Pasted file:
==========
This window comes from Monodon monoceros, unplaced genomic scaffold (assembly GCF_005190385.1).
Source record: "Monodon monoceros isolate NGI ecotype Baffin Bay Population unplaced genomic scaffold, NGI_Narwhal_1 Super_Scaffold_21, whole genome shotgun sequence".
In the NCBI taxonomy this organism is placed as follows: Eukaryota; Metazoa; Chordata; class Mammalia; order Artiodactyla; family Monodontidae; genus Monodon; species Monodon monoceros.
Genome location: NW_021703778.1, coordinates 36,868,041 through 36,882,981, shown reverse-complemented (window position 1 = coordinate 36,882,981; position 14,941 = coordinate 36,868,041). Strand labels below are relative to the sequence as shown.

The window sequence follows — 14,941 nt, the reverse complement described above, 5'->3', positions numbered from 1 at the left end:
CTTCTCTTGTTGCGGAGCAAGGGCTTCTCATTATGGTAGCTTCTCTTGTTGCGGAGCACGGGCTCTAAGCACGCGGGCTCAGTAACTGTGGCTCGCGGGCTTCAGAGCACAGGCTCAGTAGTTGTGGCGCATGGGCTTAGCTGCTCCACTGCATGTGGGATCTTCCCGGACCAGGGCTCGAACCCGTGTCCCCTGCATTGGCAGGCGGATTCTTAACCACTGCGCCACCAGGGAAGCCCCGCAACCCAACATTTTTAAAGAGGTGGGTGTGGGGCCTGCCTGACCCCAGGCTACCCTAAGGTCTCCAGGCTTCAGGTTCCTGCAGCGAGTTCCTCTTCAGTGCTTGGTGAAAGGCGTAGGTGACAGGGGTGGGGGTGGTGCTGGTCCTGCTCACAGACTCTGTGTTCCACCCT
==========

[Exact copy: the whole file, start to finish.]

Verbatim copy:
This window comes from Monodon monoceros, unplaced genomic scaffold (assembly GCF_005190385.1).
Source record: "Monodon monoceros isolate NGI ecotype Baffin Bay Population unplaced genomic scaffold, NGI_Narwhal_1 Super_Scaffold_21, whole genome shotgun sequence".
In the NCBI taxonomy this organism is placed as follows: Eukaryota; Metazoa; Chordata; class Mammalia; order Artiodactyla; family Monodontidae; genus Monodon; species Monodon monoceros.
Genome location: NW_021703778.1, coordinates 36,868,041 through 36,882,981, shown reverse-complemented (window position 1 = coordinate 36,882,981; position 14,941 = coordinate 36,868,041). Strand labels below are relative to the sequence as shown.

The window sequence follows — 14,941 nt, the reverse complement described above, 5'->3', positions numbered from 1 at the left end:
CTTCTCTTGTTGCGGAGCAAGGGCTTCTCATTATGGTAGCTTCTCTTGTTGCGGAGCACGGGCTCTAAGCACGCGGGCTCAGTAACTGTGGCTCGCGGGCTTCAGAGCACAGGCTCAGTAGTTGTGGCGCATGGGCTTAGCTGCTCCACTGCATGTGGGATCTTCCCGGACCAGGGCTCGAACCCGTGTCCCCTGCATTGGCAGGCGGATTCTTAACCACTGCGCCACCAGGGAAGCCCCGCAACCCAACATTTTTAAAGAGGTGGGTGTGGGGCCTGCCTGACCCCAGGCTACCCTAAGGTCTCCAGGCTTCAGGTTCCTGCAGCGAGTTCCTCTTCAGTGCTTGGTGAAAGGCGTAGGTGACAGGGGTGGGGGTGGTGCTGGTCCTGCTCACAGACTCTGTGTTCCACCCT